I need to get back into the habit of writing again. I’m just not sure what to write.

I am struggling at the moment.

This year has been very difficult. Just under a year ago, my father was diagnosed with cancer. As soon as that happened, everything I’d been dealing with in my own life had to be put on hold. The analogy I’ve been using is that you don’t address the damp problem in your house when the roof blows off.

Although I’ve been shielded from much of it – there is a physical reason why I can’t be of much practical help during illness – watching him go through the treatment has been painful. My family all knowing that the odds of survival with the type of cancer he had are around 40% for the first year, but none of us actually saying that out loud. Articles in the media, blogs from people with the same type of cancer who didn’t make it, despite being decades younger. Horror stories of what his life would be like after cancer treatment, after an operation which is harder on the body than open heart surgery.

We never talked about any of that. We still don’t.

And at the time of writing, we have cause for hope. The operation – at Christmas – was a success. The chemotherapy has finished for good. There are no signs of the cancer. The doctors talk of him being ‘cured’, although I suspect it’s technically still ‘in remission’. His hair is starting to grow back, and although he’s still not up to full fitness, he’s getting there. My parents have even booked a holiday.

I don’t want anything I’m writing now to take away from that. And I am so grateful that he was able to have the treatment he needed; so grateful that he is still here for a while longer.

But – once the roof of the house has been fixed, you remember about the damp problem. And during the time you were getting the roof fixed, the damp has spread.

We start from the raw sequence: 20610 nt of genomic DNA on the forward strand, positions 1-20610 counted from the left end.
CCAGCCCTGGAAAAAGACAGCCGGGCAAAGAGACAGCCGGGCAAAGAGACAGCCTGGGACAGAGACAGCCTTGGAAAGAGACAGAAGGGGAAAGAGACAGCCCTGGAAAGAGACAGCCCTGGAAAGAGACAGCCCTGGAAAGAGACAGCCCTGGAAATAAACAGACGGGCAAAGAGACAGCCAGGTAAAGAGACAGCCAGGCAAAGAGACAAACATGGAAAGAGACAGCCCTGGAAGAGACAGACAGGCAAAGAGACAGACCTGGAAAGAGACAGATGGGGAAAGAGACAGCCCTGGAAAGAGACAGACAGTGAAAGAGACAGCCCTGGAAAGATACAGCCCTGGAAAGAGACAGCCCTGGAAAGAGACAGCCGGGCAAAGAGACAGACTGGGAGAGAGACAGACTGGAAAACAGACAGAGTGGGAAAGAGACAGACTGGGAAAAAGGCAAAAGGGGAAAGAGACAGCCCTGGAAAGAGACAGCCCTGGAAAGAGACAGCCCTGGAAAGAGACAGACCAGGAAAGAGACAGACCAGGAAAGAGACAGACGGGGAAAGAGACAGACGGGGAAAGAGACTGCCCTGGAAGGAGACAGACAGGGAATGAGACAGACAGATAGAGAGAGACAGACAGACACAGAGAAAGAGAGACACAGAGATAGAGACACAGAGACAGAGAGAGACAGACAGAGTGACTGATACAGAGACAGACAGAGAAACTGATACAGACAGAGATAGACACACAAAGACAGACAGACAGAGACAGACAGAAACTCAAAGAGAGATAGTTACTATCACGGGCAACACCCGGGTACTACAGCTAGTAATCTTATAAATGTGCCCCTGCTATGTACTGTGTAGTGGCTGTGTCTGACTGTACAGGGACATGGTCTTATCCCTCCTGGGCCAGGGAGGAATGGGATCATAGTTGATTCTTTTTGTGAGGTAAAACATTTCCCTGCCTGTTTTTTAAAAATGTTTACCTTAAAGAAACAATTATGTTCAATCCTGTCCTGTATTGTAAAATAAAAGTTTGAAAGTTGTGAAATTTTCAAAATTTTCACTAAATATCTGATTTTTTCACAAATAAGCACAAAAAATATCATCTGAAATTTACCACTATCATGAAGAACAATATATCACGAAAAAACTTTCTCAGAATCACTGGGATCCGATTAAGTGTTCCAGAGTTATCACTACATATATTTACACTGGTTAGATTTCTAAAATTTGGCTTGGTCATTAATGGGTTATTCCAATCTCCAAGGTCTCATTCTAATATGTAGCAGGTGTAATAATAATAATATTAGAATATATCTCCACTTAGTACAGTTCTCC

And I’m back where I was a year ago, only worse. Because what this year has also taught me is that I have very little support in my own life.

I can count on the fingers of one hand the number of people who have asked if I was OK; if I was coping (I wasn’t).

I haven’t had the energy to keep up with people I knew before I moved here, and none of them have bothered to contact me. That’s not unexpected, but it still hurts. It hurts to realise that, once again, I have misjudged the extent of a friendship. It hurts that some people I thought would care don’t; to understand that I am not as important to them as they are to me.

I don’t make friends easily. I don’t really know how. Even if I did, I’m at the wrong age; the wrong stage of life.

I am still alone most of the time. Still isolated.

I know myself better than I did two years ago. Some would say that’s a good thing. I’m not sure. When I was pretending – when I was adopting a different persona – I didn’t mind too much if people didn’t like the persona, as it wasn’t really me. I was happy not to be around people, as keeping the persona up was tiring.

Now I don’t have that mask, I am just myself, it’s much more difficult. I care more what people think. It cuts more deeply when I am rejected. I want and need to be around people. But I am more alone than I have ever been.

My father has a renewed chance at life. I am happy for him.

But I can’t help thinking that the burden he bore should have been mine. He has people who care about him; I do not. He has fought for his life; I have tried to take mine on several occasions.

In his position, my choice would have been very different.

You can’t have a house without a roof. But damp, left untreated, can also damage the house beyond economic repair.

So how, exactly, do you damp-proof a life? I wish I knew…